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The Texas Windstorm Insurance Association (TWIA) provides the majority of wind damage coverage in designated areas along the Texas coast. The insurance claim process for TWIA is unique and unlike the claim process for other insurers.
You can find helpful information regarding the claim process on the Texas Department of Insurance’s (TDI) Coastal Outreach and Assistance Services Team (COAST) Resource page: http://www.tdi.texas.gov/consumer/coast/index.html and TWIA’s own website: https://www.twia.org/wp-content/uploads/2017/03/Claims-Dispute-Resolution.png.
Below are some key points relating to TWIA claims:
- Flood damage. The TWIA policy DOES NOT cover damage caused by a flood.
- House Bill 1774 that became effective September 1, 2017. The changes in House Bill 1774 do not apply to claims or lawsuits with TWIA.
- Claim filing deadline. You have one year from the date your property was damaged or destroyed to file a TWIA claim.
- If you dispute the amount of your claim TWIA accepts. If TWIA agrees to pay your claim, either partially or fully, you must work with TWIA to resolve your dispute or request the appraisal process to dispute the amount. If you don’t request the appraisal process to dispute the amount, TWIA’s decision is final after 75 days.
- If you plan to file a lawsuit because your claim was partially or fully denied. If you dispute TWIA’s decision to partially or fully deny coverage for your claim and you intend to file a lawsuit, you must notify TWIA of your intent to file a lawsuit within two years of receiving TWIA’s decision to deny coverage. If you miss the two year deadline, you waive your right to contest TWIA’s denial of coverage.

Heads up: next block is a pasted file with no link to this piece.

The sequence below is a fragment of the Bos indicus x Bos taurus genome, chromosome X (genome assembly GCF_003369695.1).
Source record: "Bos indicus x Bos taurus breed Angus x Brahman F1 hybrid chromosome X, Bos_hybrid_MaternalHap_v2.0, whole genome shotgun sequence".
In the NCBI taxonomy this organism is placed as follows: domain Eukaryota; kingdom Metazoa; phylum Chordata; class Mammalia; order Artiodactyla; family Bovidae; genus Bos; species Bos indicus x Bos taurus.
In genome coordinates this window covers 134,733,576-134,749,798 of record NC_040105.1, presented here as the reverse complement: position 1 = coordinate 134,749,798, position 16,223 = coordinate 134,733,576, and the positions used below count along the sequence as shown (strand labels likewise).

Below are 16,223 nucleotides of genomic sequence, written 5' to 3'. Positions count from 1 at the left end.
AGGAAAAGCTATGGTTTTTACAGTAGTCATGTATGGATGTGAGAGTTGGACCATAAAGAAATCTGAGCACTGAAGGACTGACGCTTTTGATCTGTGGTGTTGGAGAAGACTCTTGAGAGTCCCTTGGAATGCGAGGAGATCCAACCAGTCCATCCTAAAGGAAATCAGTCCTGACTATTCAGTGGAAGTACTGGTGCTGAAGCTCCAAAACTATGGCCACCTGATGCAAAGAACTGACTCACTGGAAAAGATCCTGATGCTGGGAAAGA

- Prior to filing a lawsuit. TWIA may require you to submit your dispute to alternative dispute resolution (ADR) prior to you filing a lawsuit. Mediation is the primary form of dispute resolution utilized by TWIA.
TDI and OPIC have information to assist consumers with Hurricane Harvey-related issues, including how to file a claim, at http://www.tdi.texas.gov/consumer/storms/helpafterharvey.html and www.opic.texas.gov. It is important to review you insurance policy and inspect your property thoroughly in order to maximize your insurance recovery.
Is Your Homeowners Premium Quote or Renewal Premium too High?
You may be able to save a significant amount of money on your homeowners insurance if you simply shop.
The State of Texas has developed some easy to use resources to help you shop for homeowners insurance. Companies charge a wide range of premiums for homeowners insurance in Texas. You can find sample homeowners insurance premiums for your zip code at www.helpinsure.com. For example, sample premiums for a person with good credit, no claims, and a frame home in Tarrant County can range from $1,132 to $3,120. Of course the insurance coverage provided for these amounts can also vary significantly. That is why you should compare the coverage provided by the policies you are considering.